NASHVILLE, Tenn. (WTVF) — To help bridge generations, Metro Nashville Parks and Recreation’s “Bridging the Gap” social media campaign surveyed seniors and youth at their community centers to offer one another advice.
“I found it amazing. And we can learn things from these children today. My grandkids, if it weren’t for them, I wouldn’t be able to answer my phone half the time,” said Beverly Woodlee, 69, a Bridging the Gap participant. “We can learn from the children as well as they have learned from us.”
Beginning in November, frequent visitors to Metro Nashville Parks and Recreation Community Centers across the city were asked to offer advice to the other age group.
“I think the really beautiful thing about this campaign is that it brings the generations together. It brings the older people together with the younger generations and even bridges the gap between them,” said 71-year-old Bridging the Gap participant Maureen Laubach. “The greatest joy I have is when I swim there and do my laps. There could be a kid trying to swim or just… starting to swim. And when I’m done, I always get out and say, ‘You did a good job.'”
During the campaign on social media, Laubach advised children to stay active.
“I’ve learned that the more active you are, the easier it is to age. you just feel better You meet people when you’re here by the pool, working, or just walking through. And I think I’ve also seen a lot of people withdraw and sit at home and do nothing. But you really need to stay active and keep your mind active,” Laubach said.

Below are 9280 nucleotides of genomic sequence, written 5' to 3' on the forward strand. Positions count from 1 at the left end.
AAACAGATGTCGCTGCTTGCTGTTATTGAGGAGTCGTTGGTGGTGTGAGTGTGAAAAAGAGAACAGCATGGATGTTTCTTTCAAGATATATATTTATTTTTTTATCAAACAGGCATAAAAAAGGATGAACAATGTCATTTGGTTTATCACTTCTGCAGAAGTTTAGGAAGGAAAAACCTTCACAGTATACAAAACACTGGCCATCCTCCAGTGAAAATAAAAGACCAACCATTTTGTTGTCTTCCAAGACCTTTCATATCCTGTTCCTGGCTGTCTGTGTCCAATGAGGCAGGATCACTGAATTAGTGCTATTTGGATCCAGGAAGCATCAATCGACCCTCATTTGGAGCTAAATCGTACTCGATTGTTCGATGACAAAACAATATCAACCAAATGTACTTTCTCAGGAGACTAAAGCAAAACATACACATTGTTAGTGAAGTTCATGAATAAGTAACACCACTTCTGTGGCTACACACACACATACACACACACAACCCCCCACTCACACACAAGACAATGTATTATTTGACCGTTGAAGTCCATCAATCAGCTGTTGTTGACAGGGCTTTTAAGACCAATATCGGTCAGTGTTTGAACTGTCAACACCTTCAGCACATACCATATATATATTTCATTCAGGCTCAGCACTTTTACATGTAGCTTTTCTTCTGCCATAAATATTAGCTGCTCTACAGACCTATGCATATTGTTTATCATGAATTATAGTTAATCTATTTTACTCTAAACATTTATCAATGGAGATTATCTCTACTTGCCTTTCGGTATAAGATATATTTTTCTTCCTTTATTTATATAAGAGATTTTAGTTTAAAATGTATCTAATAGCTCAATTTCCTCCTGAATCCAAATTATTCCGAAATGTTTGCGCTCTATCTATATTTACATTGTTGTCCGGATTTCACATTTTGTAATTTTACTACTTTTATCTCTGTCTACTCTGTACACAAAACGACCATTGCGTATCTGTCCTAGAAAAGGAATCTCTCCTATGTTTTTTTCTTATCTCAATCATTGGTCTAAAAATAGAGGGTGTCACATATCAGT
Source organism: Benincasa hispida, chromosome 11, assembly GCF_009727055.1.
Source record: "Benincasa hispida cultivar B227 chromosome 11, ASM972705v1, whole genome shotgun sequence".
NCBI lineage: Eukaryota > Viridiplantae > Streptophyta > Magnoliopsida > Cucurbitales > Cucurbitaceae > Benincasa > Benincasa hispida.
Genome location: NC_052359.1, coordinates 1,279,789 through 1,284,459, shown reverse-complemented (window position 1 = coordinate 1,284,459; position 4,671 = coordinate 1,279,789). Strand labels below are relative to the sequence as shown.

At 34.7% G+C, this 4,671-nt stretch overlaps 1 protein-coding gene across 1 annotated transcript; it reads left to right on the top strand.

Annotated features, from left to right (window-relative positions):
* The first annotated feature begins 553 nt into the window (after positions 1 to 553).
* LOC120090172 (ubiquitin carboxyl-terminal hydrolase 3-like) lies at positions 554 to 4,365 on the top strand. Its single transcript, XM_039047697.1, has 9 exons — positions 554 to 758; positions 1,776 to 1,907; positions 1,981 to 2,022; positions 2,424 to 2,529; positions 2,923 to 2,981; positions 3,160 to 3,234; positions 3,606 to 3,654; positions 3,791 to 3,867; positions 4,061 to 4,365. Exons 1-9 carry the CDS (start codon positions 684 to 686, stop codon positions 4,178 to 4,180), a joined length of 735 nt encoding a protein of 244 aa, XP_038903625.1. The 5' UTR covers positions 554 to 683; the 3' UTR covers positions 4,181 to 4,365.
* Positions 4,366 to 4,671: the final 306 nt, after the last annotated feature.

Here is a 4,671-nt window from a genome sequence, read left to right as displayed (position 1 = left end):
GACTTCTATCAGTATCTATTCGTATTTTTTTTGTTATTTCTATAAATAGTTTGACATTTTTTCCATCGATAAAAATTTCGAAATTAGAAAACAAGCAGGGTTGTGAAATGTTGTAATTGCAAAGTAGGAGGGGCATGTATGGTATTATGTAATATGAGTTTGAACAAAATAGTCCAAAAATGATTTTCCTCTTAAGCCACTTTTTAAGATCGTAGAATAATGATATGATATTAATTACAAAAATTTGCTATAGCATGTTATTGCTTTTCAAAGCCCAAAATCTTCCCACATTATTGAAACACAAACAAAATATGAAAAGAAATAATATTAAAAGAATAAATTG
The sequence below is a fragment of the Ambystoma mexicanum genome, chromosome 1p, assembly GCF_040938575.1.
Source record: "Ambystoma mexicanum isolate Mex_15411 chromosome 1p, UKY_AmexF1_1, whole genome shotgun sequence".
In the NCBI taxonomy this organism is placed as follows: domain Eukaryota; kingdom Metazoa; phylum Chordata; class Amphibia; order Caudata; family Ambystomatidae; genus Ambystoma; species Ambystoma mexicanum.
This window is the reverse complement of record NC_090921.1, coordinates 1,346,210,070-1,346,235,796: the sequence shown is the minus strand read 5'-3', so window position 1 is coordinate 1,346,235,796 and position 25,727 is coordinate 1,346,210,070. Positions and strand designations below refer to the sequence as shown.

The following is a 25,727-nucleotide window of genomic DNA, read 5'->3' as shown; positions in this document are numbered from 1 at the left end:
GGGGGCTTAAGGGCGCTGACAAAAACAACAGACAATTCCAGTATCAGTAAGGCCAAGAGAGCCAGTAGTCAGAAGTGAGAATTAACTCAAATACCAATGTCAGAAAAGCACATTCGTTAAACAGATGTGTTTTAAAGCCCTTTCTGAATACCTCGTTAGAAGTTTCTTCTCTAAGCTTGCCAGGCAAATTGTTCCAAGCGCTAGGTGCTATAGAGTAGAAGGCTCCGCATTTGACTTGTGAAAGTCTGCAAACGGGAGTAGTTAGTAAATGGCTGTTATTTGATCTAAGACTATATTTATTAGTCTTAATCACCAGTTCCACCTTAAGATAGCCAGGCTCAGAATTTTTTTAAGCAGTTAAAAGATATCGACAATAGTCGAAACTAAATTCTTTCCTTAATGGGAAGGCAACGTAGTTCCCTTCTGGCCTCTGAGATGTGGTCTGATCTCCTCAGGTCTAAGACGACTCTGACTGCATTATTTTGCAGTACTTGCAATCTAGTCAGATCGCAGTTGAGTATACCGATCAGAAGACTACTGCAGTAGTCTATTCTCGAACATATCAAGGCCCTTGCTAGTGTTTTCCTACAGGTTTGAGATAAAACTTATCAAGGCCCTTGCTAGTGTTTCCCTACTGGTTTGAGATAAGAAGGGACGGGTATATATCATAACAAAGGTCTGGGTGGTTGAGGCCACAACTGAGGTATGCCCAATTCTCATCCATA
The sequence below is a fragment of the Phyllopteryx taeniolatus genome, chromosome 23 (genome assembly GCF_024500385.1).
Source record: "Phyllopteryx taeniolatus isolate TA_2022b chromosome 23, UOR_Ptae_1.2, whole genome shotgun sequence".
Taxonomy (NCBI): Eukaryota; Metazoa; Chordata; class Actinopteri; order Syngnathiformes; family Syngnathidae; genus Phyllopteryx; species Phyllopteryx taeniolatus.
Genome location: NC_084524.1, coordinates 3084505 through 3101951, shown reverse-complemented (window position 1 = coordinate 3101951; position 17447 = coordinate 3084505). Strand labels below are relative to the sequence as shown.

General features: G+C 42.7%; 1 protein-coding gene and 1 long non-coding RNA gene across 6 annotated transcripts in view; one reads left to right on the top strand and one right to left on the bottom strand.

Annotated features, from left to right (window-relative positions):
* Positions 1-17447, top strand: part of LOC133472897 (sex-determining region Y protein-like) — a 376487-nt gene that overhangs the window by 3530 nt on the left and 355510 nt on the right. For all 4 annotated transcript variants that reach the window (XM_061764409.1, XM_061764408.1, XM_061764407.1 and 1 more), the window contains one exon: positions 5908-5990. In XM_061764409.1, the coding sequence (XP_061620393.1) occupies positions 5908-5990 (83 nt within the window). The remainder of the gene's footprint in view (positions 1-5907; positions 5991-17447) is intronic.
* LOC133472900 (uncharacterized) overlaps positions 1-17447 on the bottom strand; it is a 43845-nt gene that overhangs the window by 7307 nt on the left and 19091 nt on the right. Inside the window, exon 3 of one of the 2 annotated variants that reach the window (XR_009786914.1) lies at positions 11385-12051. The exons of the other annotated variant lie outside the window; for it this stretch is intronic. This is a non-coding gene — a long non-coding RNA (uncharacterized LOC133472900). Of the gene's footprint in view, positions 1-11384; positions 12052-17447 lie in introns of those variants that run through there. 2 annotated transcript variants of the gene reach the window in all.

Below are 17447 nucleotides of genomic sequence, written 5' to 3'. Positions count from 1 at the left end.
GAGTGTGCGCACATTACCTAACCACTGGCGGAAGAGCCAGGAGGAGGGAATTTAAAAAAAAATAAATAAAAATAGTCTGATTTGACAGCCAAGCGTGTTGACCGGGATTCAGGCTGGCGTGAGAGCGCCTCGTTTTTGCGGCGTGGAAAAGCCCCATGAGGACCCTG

Woodlee said children should encourage themselves “not to follow in the footsteps of others.”
The children’s responses were sweet and also factual.
Seven-year-old Lala Clark said seniors should stay active.
“So instead of still running, you can just walk and learn how to do a little jog and yoga and stretching and just get your body moving,” she said. “If you don’t stretch, you can tear or break a muscle and it won’t feel good. It will be kinda difficult to walk a bit. So we need to stretch.”
Six-year-old Ava Schwarz said they should do what they love.
“If you do what you love, then you love what you do,” Schwarz explained.
Ten-year-old Brayden Boyd encouraged seniors to remember that “younger people are different from older people” and that “they can’t do the things they used to do” but “don’t listen to what other people say, just because you’re different… be yourself.”
Seven-year-old Kori Dennrad took a self-care approach, encouraging seniors to take a day for themselves.
“[They] I probably want to have something like a massage or all that other stuff,” Dennrad said. “[I] just wanted them to have fun exploring themselves. Just give yourself a fancy nice break and keep her smiling the whole time.”
The seniors who participated said the counseling exercise encouraged them.
“We have so much that we have to start teaching our kids to get through it. You have to get through it. And we need to sit down and talk to the kids today,” Woodlee said. “I learned from the children and we can learn a lot from them.”
Not only do they say there is much to learn, they also feel that relationships need to be built.
“I don’t think there is the breakup that you all think there is. I really don’t think so. I think we’re all human and we’re all brought here for a reason,” said Laubach.
For more advice from youth and seniors, visit the Metro Nashville Parks and Recreation Facebook page.